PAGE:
Herodotus (Ἡρόδοτος, Hêródotos) was a Greek historian who was born in Halicarnassus in the Persian Empire (modern-day Bodrum, Turkey) and lived in the fifth century BC (484– 425 BC), a contemporary of Thucydides, Socrates, and Euripides.
James Peter Allen (born 1945) is an American Egyptologist, specializing in language and religion.
Joris Frans Borghouts (born 17 June 1939) is a Dutch Egyptologist.
Khnum (also spelled Khnemu) was one of the earliest Egyptian deities, originally the god of the source of the Nile River.
The Late Period of ancient Egypt refers to the last flowering of native Egyptian rulers after the Third Intermediate Period from the 26th Saite Dynasty into Achaemenid Persian conquests and ended with the conquest by Alexander the Great and establishment of the Ptolemaic Kingdom.
The following is a list of Egyptian hieroglyphs.
Louis Vico Žabkar (7 December 1914 – 15 September 1994)Social Security Death Index, 1935-2014.
Maat or Ma'at (Egyptian '''mꜣꜥt''' /ˈmuʀʕat/) refers to the ancient Egyptian concepts of truth, balance, order, harmony, law, morality, and justice.
In Ancient Egyptian mythology, Meskhenet, (also spelt Mesenet, Meskhent, and Meshkent) was the goddess of childbirth, and the creator of each child's Ka, a part of their soul, which she breathed into them at the moment of birth.
The Middle Kingdom of Egypt (also known as The Period of Reunification) is the period in the history of ancient Egypt between circa 2050 BC and 1710 BC, stretching from the reunification of Egypt under the impulse of Mentuhotep II of the Eleventh Dynasty to the end of the Twelfth Dynasty.
A mummy is a deceased human or an animal whose skin and organs have been preserved by either intentional or accidental exposure to chemicals, extreme cold, very low humidity, or lack of air, so that the recovered body does not decay further if kept in cool and dry conditions.
Nekhen or Hierakonpolis (Ἱεράκων πόλις Hierakōn polis "Hawk City", lit) was the religious and political capital of Upper Egypt at the end of prehistoric Egypt (3200–3100 BC) and probably also during the Early Dynastic Period (3100–2686 BC).
The New Kingdom, also referred to as the Egyptian Empire, is the period in ancient Egyptian history between the 16th century BC and the 11th century BC, covering the 18th, 19th, and 20th dynasties of Egypt.
Nomarchs (Ancient Egyptian: heri-tep a'a) were Ancient Egyptian administration officials responsible for the provinces.
The Old Kingdom, in ancient Egyptian history, is the period in the third millennium (c. 2686–2181 BC) also known as the 'Age of the Pyramids' or 'Age of the Pyramid Builders' as it includes the great 4th Dynasty when King Sneferu perfected the art of pyramid building and the pyramids of Giza were constructed under the kings Khufu, Khafre and Menkaure.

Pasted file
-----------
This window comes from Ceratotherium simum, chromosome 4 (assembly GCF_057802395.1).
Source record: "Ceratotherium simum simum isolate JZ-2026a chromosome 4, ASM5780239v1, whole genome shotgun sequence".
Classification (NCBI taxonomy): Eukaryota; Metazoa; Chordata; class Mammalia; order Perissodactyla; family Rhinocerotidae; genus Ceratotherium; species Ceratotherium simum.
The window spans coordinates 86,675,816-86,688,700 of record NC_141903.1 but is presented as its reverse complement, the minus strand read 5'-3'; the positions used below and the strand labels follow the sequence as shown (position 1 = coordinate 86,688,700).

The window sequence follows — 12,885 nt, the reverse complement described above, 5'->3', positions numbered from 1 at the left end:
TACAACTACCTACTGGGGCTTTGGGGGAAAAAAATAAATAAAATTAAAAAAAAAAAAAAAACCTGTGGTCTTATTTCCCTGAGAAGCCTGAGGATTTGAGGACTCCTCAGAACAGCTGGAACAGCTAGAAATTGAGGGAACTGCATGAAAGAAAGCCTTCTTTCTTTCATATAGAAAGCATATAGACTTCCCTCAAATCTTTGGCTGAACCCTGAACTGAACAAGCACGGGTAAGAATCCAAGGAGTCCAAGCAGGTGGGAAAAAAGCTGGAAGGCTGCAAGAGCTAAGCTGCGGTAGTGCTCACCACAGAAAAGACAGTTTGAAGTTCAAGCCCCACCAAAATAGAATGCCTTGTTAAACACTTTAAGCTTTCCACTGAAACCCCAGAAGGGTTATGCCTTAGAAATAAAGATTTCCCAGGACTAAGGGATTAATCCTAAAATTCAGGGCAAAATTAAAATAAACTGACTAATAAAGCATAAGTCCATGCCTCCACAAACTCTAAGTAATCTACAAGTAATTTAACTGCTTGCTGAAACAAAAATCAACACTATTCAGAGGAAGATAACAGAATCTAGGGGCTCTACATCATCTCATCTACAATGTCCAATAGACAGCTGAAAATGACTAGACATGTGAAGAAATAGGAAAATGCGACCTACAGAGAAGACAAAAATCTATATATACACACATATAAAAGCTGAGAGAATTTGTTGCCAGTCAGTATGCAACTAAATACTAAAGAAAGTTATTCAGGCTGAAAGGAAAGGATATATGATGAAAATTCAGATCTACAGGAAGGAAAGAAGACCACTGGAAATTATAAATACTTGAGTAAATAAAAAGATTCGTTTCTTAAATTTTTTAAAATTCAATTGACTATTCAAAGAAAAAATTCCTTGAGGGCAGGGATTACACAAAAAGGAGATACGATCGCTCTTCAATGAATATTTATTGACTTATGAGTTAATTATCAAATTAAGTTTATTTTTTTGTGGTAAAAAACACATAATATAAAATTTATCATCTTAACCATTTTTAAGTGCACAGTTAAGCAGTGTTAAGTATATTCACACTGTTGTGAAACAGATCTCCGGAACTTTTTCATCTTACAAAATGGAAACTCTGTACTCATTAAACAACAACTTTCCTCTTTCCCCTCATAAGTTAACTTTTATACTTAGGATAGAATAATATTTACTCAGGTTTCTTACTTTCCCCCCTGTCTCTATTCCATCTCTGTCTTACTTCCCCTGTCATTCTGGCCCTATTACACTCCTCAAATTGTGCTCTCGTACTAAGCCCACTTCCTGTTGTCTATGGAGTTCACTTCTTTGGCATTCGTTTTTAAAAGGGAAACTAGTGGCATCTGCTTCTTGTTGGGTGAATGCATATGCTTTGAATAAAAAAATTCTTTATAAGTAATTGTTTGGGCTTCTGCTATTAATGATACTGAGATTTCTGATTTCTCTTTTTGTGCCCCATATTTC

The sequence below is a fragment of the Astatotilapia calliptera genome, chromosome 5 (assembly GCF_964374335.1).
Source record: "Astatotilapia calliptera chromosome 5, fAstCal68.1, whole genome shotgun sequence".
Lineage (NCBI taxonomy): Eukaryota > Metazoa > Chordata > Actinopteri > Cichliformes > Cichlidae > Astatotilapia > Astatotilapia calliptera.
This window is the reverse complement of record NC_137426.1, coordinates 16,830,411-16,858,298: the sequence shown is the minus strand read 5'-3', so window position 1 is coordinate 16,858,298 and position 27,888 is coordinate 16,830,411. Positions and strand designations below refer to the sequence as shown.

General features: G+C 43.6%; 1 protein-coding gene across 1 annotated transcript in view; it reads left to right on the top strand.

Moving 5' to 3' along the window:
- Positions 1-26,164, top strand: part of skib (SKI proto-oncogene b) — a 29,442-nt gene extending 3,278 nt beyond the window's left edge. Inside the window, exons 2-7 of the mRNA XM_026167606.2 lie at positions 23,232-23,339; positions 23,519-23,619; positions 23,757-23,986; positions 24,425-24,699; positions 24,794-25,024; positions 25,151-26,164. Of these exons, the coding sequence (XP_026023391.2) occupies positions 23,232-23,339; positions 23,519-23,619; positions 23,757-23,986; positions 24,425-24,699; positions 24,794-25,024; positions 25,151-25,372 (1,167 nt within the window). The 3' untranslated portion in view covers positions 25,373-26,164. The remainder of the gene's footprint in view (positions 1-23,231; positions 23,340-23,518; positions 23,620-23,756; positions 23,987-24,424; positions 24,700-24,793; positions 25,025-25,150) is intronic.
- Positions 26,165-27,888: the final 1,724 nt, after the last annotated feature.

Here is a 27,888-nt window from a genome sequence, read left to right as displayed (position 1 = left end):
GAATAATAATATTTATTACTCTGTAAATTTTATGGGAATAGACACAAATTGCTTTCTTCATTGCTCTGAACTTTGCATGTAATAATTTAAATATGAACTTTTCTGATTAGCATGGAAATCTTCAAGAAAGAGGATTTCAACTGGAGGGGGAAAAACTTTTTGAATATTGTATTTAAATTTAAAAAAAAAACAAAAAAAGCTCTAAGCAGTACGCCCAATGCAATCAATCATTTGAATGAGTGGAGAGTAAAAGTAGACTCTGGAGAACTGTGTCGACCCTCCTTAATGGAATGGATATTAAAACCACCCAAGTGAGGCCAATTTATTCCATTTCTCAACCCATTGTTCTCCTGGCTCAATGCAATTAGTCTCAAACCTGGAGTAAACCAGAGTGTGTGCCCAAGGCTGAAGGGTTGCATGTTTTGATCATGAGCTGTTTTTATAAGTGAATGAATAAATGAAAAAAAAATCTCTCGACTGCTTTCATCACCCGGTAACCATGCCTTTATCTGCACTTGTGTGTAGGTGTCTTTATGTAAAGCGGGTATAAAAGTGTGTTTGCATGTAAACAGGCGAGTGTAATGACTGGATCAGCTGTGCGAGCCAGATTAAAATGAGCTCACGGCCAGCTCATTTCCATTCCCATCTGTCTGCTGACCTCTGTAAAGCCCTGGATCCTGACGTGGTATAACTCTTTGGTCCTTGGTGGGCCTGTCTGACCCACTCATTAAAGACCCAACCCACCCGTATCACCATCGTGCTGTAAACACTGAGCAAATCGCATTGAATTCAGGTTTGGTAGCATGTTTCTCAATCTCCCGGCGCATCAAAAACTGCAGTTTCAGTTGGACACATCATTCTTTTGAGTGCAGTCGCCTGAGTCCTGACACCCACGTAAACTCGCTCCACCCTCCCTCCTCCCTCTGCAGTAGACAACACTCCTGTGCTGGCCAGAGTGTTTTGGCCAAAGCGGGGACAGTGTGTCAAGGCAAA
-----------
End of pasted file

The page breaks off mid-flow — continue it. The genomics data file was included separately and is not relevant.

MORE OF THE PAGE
The opening of the mouth ceremony (or ritual) was an ancient Egyptian ritual described in funerary texts such as the Pyramid Texts.
Osiris (from Egyptian wsjr, Coptic) is an Egyptian god, identified as the god of the afterlife, the underworld, and rebirth.
In pottery, a potter's wheel is a machine used in the shaping (known as throwing) of round ceramic ware.
Ra (rꜥ or rˤ; also transliterated rˤw; cuneiform: ri-a or ri-ia) or Re (ⲣⲏ, Rē) is the ancient Egyptian sun god.
Menmaatre Seti I (or Sethos I as in Greek) was a pharaoh of the New Kingdom Nineteenth Dynasty of Egypt, the son of Ramesses I and Sitre, and the father of Ramesses II.
A shadow is a dark area where light from a light source is blocked by an opaque object.
In many religious, philosophical, and mythological traditions, there is a belief in the incorporeal essence of a living being called the soul. Soul or psyche (Greek: "psychē", of "psychein", "to breathe") are the mental abilities of a living being: reason, character, feeling, consciousness, memory, perception, thinking, etc.
A spirit is a supernatural being, often but not exclusively a non-physical entity; such as a ghost, fairy, or angel.
The Twentieth Dynasty of Egypt (notated Dynasty XX, alternatively 20th Dynasty or Dynasty 20) is classified as the third and last dynasty of the Ancient Egyptian New Kingdom period, lasting from 1189 BC to 1077 BC.
The ushabti (also called shabti or shawabti, with a number of variant spellings, Ancient Egyptian plural: ushabtiu) was a funerary figurine used in Ancient Egypt.
2018 has been designated as the third International Year of the Reef by the International Coral Reef Initiative.
2019 (MMXIX) will be a common year starting on Tuesday of the Gregorian calendar, the 2019th year of the Common Era (CE) and Anno Domini (AD) designations, the 19th year of the 3rd millennium, the 19th year of the 21st century, and the 10th and last year of the 2010s decade.
Ab (Egyptian heart-soul concept), Akh, Ancient Egyptian conception of the soul, Ancient Egyptian view of soul, Ancint Egyptian view of soul, Ba (Egyptian soul), Ba (mythology), Ba (soul), Ba and Ka, Egyptian concept of the individual, Egyptian concept of the soul, Egyptian soul, Ghosts in Egyptian culture, Ghosts in ancient Egyptian culture, Jeba, Ka (Egyptian soul), Ka (vital spark), Khu.